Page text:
If the notice requires the production of information relating to a time period outside the scope of the relevant TIEA, then there is no requirement to provide the information. More importantly, the information should not be provided as there is a risk that such disclosure would not be protected by the TIA Law and, therefore, in breach of the Confidential Relationships (Preservation) Law. The information requested must also be foreseeably relevant to tax matters in the requesting country. “Fishing expeditions” are not permitted and, although the Tax Information Authority should decline to assist where the request is not made in conformity with a TIEA, that is unfortunately not always the case, as proven in the MH Investments decision.

 

Can you tell your client about the notice?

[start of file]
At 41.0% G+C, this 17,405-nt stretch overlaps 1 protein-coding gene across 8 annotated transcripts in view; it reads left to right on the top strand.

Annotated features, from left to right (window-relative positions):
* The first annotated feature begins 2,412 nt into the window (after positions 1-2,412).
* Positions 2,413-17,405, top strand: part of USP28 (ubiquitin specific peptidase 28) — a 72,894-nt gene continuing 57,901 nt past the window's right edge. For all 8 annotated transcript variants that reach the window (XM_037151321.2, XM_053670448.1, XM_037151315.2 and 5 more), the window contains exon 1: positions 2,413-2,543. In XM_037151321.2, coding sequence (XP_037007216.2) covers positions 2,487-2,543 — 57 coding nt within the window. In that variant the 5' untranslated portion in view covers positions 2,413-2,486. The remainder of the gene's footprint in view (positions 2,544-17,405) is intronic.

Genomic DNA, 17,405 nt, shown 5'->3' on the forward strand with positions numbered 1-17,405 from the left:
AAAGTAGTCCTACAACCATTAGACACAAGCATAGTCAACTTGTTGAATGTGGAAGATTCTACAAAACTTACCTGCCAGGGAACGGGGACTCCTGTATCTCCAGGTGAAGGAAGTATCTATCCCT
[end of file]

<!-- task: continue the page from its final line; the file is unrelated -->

The particulars of and all matters relating to a request must be treated as confidential, and no person who is notified of a request may disclose the fact of the receipt of such request or any of the particulars required or documents produced or information supplied to any other person, except that person’s attorney and such other persons as the CITIA may authorize. This provision is also binding on the attorney of any person to whom the above applies as if he were that person. A person who contravenes this requirement commits an offense and is liable on summary conviction to a fine of $1,000 and to imprisonment for six months.

The consequence of this if you are a service provider is that you cannot tell your client about the notice. The problem with not being able to tell your client about the notice is that you may not be able to find out whether your client is even a taxpayer or has any dealings in the jurisdiction of the requesting authority and, therefore, whether you are responding to a valid request.